“Don’t get hit too much.”
Boxing, along with baseball, is a sport that translates well to the screen. It’s been done countless times. And while baseball is a team sport, each player has separation and focus put squarely on their shoulders. What’s different about boxing movies though are the motives behind the men and women sitting in the corners. The fights aren’t just about the fights or the payday or the belt. There’s always something personal at stake, an aspect either vindictive or redemptive, two qualities which make audiences cheer and root and yell. Southpaw has all of those traits and places them in an oppressively dark and drastically grim storyworld. All of the bad, the falls from grace and the loss of established greatness, comes crashing down. This film is good when it steps back, stops trying to be so original, and finally plays into the clichéd moments with a unique character experiencing them. Southpaw switches up its stance, but by the end it’s too little too late.
World Lightweight Champion Billy Hope (Jake Gyllenhaal) is 43-0 and on the backend of his career. His style is violent retaliation, getting clocked in the face again and again and again until his spark lights and his atomic anger explodes. The fights are cringeworthy for his ringside wife Maureen (Rachel McAdams). They grew up together in New York, raised by the system and products of a hard youth. She’s always stuck beside him. He’s always looked to make sure she’s in his corner. Maureen does the planning and Billy does the doing, making the money to treat his wife and their daughter Leila (Oona Laurence) to the lavish life they could have only dreamed of. Billy’s safety net, his love, is killed in a tragic accident, and from there on it’s like watching a boxer against the ropes. The world hits Billy, and boy does it like to sucker punch.
Southpaw is a father-daughter story set in the world of boxing. Billy is stubborn, foolish, and a bit heedless. And he loves his little girl. He wants to be there with her, to provide for her, all while his destructive behavior literally pushes her away. Leila is taken from him, his empire falls, and Billy shows that even the most physically imposing of us can still be hit by emotional knockouts thrown by inner demons. It’s a hard journey back to the top for the champ, and while we’re confident he’ll get back there from knowing the systematic and frequented genre alone, we’re not sure exactly how or when. Billy is a hard character to like and an easy one to observe. What doesn’t kill you may make you stronger, but in this case it doesn’t necessarily make you better.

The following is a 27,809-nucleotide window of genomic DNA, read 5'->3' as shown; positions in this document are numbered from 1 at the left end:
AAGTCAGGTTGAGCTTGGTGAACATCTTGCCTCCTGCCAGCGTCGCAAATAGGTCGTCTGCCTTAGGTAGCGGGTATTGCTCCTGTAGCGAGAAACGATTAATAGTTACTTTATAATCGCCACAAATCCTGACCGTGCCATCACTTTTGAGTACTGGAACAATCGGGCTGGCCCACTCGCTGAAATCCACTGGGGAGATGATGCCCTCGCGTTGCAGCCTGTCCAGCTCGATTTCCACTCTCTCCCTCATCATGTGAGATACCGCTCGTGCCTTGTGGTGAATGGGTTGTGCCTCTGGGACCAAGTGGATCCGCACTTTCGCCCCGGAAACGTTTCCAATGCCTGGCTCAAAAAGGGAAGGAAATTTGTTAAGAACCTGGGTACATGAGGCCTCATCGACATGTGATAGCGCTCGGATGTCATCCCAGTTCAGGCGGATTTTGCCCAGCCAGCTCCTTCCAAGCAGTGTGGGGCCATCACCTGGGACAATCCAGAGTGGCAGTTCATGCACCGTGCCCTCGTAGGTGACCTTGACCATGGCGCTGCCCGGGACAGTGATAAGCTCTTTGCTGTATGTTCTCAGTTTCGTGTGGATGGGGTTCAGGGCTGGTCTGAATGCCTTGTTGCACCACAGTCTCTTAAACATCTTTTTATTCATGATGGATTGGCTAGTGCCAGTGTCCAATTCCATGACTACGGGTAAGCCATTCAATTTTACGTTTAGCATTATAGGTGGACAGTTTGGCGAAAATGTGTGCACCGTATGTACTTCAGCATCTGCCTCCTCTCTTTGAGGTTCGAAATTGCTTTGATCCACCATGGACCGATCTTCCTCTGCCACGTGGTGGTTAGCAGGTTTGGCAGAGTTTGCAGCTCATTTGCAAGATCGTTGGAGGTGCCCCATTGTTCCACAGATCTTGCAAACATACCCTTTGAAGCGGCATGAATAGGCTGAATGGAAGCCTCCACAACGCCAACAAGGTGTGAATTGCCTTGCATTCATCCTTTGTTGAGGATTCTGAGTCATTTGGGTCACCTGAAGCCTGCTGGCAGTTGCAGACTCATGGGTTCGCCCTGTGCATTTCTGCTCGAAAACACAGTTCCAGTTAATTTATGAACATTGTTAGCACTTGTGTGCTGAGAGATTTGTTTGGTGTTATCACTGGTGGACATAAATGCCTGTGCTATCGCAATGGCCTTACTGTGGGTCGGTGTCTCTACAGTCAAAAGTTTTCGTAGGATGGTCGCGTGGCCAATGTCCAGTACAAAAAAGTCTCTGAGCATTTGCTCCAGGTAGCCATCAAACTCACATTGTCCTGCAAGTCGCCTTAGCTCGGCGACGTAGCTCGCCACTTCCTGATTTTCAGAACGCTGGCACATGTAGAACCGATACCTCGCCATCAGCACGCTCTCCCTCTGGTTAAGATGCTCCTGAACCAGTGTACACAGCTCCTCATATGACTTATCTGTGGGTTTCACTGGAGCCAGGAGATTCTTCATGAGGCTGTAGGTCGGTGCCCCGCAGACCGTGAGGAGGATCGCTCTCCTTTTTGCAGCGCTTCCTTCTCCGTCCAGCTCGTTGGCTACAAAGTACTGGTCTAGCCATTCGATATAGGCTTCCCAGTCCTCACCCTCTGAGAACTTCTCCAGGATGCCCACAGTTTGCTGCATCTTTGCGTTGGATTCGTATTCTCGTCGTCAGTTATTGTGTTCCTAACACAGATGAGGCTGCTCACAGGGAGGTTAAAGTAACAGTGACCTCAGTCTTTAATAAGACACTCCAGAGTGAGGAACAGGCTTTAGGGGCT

If you’ve seen Rocky, or Raging Bull, or The Fighter, or just about any other boxing movie, you know how this story goes. Forest Whitaker is excellent as Tick Wills and gives this the same kind of devoted trainer-fighter duo as Million Dollar Baby. The movie this most resembles though, in the story but not the context, is 1979’s The Champ. Both movies show us a champion on the bottom, fighting, literally, to win back the affection and trust of a child. Southpaw is a hell of a lot grittier than that old Jon Voight movie though. The boxing itself might as well be a sacrificial ichor battle for the gods, scouring the canvas with more blood than a horror picture. One round like this in real life and you’d be left in a vegetative state. It serves to show Billy’s willingness to fight through the jabs and crosses to get to where he wants to go. The problem with that though; by film’s end, I still don’t think he knows.
Southpaw is worth a recommend for the performance by Gyllenhaal alone. He made an incredible physical transformation when compared to last year’s Nightcrawler. But rather than marvel at the discipline and effort he put into the training, we should admire his withdrawal into the life of an extremely primal man. This ain’t awards worthy work because of the script’s lack of introspection. Still, it’s deserving of a standing ovation. On the other hand, I have to say I was again letdown by director Antoine Fuqua. He’s not adept at shooting action scenes, as evidenced from the indiscernible fights in The Equalizer, and that really diminishes the visceral effect of the matches. His framing is too tight, suggesting a closeness, a breaking of barriers between us and them, and instead it creates a muddled confusion. Even during pivotal moments in the ring, he’ll cut away to something that doesn’t matter, at one point using a split screen during a judge decision rather than telling us where to look. Great directors control and shepherd our eyes, and decent ones like Fuqua only briefly steer them. Southpaw is everything a fighter doesn’t want to be: decent, harmless, and just another one in the books.
“You’ve gotta let her hate you.”
Rating: 3 out of 5